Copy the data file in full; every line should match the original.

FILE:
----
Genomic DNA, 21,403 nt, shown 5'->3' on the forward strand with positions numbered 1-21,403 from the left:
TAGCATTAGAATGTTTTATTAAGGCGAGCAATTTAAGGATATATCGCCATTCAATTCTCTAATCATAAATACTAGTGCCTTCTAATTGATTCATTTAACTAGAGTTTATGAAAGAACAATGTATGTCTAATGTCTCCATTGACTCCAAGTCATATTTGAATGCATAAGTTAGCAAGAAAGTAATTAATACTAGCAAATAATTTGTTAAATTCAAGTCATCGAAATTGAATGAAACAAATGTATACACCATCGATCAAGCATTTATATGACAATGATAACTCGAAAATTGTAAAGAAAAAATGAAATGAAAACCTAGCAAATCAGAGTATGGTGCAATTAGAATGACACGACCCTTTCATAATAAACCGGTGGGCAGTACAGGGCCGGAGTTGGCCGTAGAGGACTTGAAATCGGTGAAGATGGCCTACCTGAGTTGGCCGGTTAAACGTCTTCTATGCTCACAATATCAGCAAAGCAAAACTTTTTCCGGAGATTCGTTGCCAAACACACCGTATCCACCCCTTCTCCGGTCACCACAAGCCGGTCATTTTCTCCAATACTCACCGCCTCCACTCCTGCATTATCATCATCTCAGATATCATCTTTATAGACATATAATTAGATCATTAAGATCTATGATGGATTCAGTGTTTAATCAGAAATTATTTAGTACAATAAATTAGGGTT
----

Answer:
Genomic DNA, 21,403 nt, shown 5'->3' on the forward strand with positions numbered 1-21,403 from the left:
TAGCATTAGAATGTTTTATTAAGGCGAGCAATTTAAGGATATATCGCCATTCAATTCTCTAATCATAAATACTAGTGCCTTCTAATTGATTCATTTAACTAGAGTTTATGAAAGAACAATGTATGTCTAATGTCTCCATTGACTCCAAGTCATATTTGAATGCATAAGTTAGCAAGAAAGTAATTAATACTAGCAAATAATTTGTTAAATTCAAGTCATCGAAATTGAATGAAACAAATGTATACACCATCGATCAAGCATTTATATGACAATGATAACTCGAAAATTGTAAAGAAAAAATGAAATGAAAACCTAGCAAATCAGAGTATGGTGCAATTAGAATGACACGACCCTTTCATAATAAACCGGTGGGCAGTACAGGGCCGGAGTTGGCCGTAGAGGACTTGAAATCGGTGAAGATGGCCTACCTGAGTTGGCCGGTTAAACGTCTTCTATGCTCACAATATCAGCAAAGCAAAACTTTTTCCGGAGATTCGTTGCCAAACACACCGTATCCACCCCTTCTCCGGTCACCACAAGCCGGTCATTTTCTCCAATACTCACCGCCTCCACTCCTGCATTATCATCATCTCAGATATCATCTTTATAGACATATAATTAGATCATTAAGATCTATGATGGATTCAGTGTTTAATCAGAAATTATTTAGTACAATAAATTAGGGTT